Archive for June 2011

Roberta Martin

Jun 30th, 2011 | By
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1907-1969  Roberta Martin played a crucial role in the evolution of gospel music and in the development of the broad popularity that the form enjoys to this day. She combined classical piano training with profound spirituality to create a unique sound, while launching the careers of many gospel greats. Chicago Sound Martin was born in
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Jean Baptiste Pointe Du Sable

Jun 29th, 2011 | By
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1745?-1818  Jean Baptiste Pointe Du Sable was an intrepid pioneer and settler in the areas now known as Peoria and Chicago, Illinois. His foresight in
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Benjamin Banneker

Jun 28th, 2011 | By
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1731-1806 Benjamin Banneker overcame the hurdles of racial prejudice and a disadvantaged childhood to become a self-taught surveyor, clock-maker, mathematician, and astronomer. He published a highly regarded almanac, and earned the respect of prominent colleagues in the federal government. He thereby served as an important exemplar of the fundamental equality of the races, the talents
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Henry Ossawa Tanner

Jun 27th, 2011 | By
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1859-1937 Henry Ossawa Tanner was the preeminent black artist of the 19th century, and the first African American painter to be recognized internationally as a master in the Naturalist traditions of American art. He found his true vision, and recognition, only after journeying to Paris to live and work, and ultimately to the Holy Land
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Salem Poor

Jun 26th, 2011 | By
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1750?-?  Salem Poor was a distinguished military hero who fought valiantly in the American Revolution.  This courageous African American made a significant contribution to the struggle to create an independent United States of America.  But in a sad commentary on the plight of Blacks of that time, he was unable to enjoy any fitting recognition
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Bill Pickett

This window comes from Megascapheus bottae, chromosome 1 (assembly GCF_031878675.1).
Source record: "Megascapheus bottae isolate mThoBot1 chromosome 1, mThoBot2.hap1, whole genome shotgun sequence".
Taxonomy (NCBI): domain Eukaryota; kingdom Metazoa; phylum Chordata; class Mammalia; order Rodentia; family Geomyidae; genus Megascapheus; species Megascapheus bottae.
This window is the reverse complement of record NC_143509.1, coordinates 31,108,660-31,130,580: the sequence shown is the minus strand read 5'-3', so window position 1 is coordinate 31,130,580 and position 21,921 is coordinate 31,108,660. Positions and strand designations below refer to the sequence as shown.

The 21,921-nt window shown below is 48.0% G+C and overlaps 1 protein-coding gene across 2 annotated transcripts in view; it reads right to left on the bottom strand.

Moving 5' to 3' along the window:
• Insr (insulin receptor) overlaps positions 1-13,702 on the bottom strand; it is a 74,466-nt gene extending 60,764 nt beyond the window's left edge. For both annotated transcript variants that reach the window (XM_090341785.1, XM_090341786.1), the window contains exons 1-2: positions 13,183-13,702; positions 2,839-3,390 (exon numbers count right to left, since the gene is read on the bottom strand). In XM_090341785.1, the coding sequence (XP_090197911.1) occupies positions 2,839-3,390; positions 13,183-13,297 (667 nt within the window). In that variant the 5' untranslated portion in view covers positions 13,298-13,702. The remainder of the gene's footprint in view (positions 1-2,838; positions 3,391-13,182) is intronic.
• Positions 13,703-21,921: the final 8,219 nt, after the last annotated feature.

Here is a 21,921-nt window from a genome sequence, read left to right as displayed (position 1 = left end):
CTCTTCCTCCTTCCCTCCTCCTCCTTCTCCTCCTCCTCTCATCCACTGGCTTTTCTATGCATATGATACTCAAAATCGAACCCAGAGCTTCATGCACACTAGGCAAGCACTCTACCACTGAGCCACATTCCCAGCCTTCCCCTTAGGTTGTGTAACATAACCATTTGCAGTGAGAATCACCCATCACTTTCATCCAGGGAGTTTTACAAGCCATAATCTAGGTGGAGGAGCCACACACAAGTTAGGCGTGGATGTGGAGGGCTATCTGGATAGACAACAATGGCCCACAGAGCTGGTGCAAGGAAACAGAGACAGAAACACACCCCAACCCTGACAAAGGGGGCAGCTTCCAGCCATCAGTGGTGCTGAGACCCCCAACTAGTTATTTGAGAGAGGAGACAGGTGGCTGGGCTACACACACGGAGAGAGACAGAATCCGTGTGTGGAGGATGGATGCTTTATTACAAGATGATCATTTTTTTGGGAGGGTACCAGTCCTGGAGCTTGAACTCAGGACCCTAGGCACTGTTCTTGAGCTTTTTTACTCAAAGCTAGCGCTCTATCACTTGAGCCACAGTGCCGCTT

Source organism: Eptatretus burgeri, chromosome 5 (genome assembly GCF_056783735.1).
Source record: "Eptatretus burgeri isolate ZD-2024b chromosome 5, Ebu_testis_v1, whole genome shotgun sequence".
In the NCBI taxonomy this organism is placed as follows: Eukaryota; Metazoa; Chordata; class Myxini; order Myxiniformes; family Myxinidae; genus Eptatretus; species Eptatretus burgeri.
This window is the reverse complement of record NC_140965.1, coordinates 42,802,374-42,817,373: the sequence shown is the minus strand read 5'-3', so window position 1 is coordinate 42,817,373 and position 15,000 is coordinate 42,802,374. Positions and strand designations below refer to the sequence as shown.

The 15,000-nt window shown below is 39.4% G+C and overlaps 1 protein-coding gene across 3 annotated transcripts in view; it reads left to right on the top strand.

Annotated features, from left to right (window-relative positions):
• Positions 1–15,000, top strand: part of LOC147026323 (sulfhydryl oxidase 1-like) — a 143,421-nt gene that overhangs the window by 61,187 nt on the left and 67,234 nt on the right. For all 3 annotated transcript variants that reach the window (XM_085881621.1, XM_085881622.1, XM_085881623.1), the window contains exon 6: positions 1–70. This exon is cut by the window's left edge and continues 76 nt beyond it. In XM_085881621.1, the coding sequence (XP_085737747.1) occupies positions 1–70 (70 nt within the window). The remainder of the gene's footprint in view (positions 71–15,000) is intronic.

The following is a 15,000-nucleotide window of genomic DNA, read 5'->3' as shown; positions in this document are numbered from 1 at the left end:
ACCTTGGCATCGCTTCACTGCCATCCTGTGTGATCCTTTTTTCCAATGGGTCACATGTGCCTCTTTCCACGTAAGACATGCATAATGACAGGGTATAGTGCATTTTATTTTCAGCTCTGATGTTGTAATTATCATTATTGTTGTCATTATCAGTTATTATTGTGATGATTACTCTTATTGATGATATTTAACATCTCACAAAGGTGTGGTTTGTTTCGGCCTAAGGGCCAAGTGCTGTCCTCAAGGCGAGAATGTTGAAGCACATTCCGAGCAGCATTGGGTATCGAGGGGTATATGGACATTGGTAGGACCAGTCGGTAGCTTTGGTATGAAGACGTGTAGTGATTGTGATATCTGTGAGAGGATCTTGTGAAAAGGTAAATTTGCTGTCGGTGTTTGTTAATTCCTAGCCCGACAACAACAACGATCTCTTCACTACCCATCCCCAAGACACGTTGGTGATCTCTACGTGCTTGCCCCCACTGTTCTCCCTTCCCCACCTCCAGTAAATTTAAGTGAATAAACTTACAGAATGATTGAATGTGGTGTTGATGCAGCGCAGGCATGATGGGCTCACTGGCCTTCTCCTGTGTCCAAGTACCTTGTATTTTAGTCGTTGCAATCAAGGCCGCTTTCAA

Jun 25th, 2011 | By
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1870-1932  Bill Pickett was the most famous African American rodeo performer of all time, and the first black cowboy movie star. He invented a way of controlling steers called “bulldogging,” and became a star attraction of wild west shows. Now known as “Steer Wrestling,” the event he created remains a popular part of rodeos to
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Robert Johnson

Jun 24th, 2011 | By
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1911?-1938  Robert Johnson combined a virtuosic talent with the legend of a bargain with the Devil to create a sound and a mythos that has infused the blues. His music influenced all subsequent developments in the blues, pop, and rock genres, as well as many notable musicians of the 20th and 21st centuries. Early Interest,
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Roberto Clemente

Jun 22nd, 2011 | By
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1934-1972  Roberto Clemente rose through the amateur leagues in his native Puerto Rico and the minor leagues in the United States to become one of the most accomplished hitters and fielders in the history of baseball. His career highlights include four National League batting titles, 12 Golden Glove Awards, and National League and World Series
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John James Audubon

Jun 22nd, 2011 | By
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1785 – 1851  John James Audubon channeled a passionate interest in birds and their environment into a new way of depicting wildlife, and became one the of the great artists of the 19th century in the process. His audacious work, depicting every North American bird species, exemplified the new country’s pioneer spirit, and his name
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Howlin’ Wolf

Jun 21st, 2011 | By
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1910-1976  Chester Arthur Burnett, aka Howlin’ Wolf, projected the elemental power of the blues through his six-foot, three-inch, 275-pound frame, raw feral voice, electric guitar, and harmonica to stunning effect. He was a major contributor to the evolution of the electric Chicago blues, blues/rock, and rock and roll. Farming to Singing Wolf was born in
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